D.C. Breaks Ground On $2.6 Billion Sewage Tunnel | WAMU 88.5 - American University Radio

WAMU 88.5 : News

Filed Under:

D.C. Breaks Ground On $2.6 Billion Sewage Tunnel

Play associated audio
D.C. is putting $2.6 billion into the construction of a new sewage tunnel that would reduce overflow in the District by 96 percent.
Jessica Gould
D.C. is putting $2.6 billion into the construction of a new sewage tunnel that would reduce overflow in the District by 96 percent.

The District is kicking off its largest construction project since the building of Metro, but it's not moving people, it's moving waste. The $2.6 billion project seeks to reduce sewage overflow into the Anacostia River, Potomac River and Rock Creek by as much as 96 percent by installing an enormous underground tunnel to treat wastewater.

The current system, called a combined sewer, dumps 2.5 billion gallons into area waterways every year, combining rain with sewage overflow. This creates problems for humans as much as other living organisms unfortunate enough to be living in area rivers.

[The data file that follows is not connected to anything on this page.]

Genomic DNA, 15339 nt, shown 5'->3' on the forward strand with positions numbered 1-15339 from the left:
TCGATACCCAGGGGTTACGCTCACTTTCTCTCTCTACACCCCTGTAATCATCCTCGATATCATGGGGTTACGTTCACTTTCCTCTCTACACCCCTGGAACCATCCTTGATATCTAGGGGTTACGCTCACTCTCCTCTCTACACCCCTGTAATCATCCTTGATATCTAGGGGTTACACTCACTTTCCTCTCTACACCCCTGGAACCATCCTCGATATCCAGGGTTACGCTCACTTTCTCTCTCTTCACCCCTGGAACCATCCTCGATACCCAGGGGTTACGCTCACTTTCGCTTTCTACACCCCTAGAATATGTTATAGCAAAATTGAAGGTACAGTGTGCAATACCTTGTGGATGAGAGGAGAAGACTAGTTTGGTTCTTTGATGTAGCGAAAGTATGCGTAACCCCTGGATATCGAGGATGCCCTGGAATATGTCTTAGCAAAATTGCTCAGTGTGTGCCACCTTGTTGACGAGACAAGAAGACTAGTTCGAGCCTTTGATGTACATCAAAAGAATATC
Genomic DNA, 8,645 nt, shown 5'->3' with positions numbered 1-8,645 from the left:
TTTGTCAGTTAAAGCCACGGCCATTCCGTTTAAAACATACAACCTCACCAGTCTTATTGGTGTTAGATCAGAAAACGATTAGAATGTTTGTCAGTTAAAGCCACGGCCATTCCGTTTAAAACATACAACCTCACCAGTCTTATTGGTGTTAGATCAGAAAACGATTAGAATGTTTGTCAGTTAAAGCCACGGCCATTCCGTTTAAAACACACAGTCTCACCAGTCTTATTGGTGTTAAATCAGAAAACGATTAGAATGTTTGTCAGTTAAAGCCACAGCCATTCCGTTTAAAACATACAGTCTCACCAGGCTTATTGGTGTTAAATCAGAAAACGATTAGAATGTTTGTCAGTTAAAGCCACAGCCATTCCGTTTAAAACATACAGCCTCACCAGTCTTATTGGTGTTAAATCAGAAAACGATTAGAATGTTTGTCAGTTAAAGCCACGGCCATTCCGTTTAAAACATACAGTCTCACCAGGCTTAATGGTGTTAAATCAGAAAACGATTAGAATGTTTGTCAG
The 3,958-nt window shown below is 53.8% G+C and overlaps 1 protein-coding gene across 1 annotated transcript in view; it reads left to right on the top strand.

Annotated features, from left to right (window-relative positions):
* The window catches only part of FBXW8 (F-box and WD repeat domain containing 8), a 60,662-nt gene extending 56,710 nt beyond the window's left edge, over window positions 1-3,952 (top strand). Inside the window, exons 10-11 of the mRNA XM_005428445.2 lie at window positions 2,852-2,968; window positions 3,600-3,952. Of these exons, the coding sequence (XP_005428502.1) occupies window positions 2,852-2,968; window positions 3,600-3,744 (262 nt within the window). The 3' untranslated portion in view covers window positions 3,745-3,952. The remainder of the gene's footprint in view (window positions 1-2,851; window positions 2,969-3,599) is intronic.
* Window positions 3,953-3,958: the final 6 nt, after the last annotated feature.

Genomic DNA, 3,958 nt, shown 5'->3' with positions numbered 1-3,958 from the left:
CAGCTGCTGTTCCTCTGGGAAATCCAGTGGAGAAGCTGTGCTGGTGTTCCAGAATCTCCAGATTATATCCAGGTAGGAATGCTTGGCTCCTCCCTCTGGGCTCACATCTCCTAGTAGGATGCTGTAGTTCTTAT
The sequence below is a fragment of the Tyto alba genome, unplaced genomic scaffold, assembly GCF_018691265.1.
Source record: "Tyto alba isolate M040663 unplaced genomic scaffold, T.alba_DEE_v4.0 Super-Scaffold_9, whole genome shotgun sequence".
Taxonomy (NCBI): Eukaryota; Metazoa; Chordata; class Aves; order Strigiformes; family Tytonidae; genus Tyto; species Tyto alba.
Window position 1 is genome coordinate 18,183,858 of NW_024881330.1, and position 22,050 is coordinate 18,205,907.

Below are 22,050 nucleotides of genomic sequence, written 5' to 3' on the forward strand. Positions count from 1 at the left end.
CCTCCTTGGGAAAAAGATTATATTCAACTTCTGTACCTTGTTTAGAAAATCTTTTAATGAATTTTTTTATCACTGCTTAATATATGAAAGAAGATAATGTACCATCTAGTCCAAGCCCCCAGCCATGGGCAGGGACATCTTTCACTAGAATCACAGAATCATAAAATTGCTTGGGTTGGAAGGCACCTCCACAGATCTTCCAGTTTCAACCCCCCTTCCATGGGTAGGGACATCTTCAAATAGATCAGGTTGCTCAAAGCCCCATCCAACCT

"The sewer pipe has an intake that's stormwater right off the street," explains George Hawkins, the general manager of D.C. Water. "And sewage comes from a building. When that pipe fills, it allows overflow so that there’s some space so that it doesn’t come back into people’s basements or back into the streets. That overflow now goes into the river."

So, several years ago, the federal government required D.C. Water to fix the problem. The project they broke ground on today is the size of a Metro tunnel, and allows the city to treat and cleanse the water before it is released into the Potomac and the Chesapeake.

The project is scheduled to be finished by 2025.

NPR

Smithsonian In Talks Over London Outpost — Its First Overseas

If negotiations are successful, the Smithsonian would join other attractions at the site of London's Olympic Park.
NPR

Why Dump Treated Wastewater When You Could Make Beer With It?

An Oregon company has developed a high-tech process for turning sewage into pure drinking water. Now it's asking the state for permission to give its recycled water to a group of home brewers.
NPR

White House Won't Seek To End 529 College Tax Break

All 50 states and the District of Columbia sponsor 529 plans. Critics had called the proposal to limit them a tax hike on the middle class.
NPR

Yahoo Plans To Spin Off Remaining Stake In Alibaba

Yahoo has announced it will spin off its 15 percent stake in the Chinese e-commerce company Alibaba. Shareholders had been waiting for that decision. The move needs regulatory approval.

Leave a Comment

Help keep the conversation civil. Please refer to our Terms of Use and Code of Conduct before posting your comments.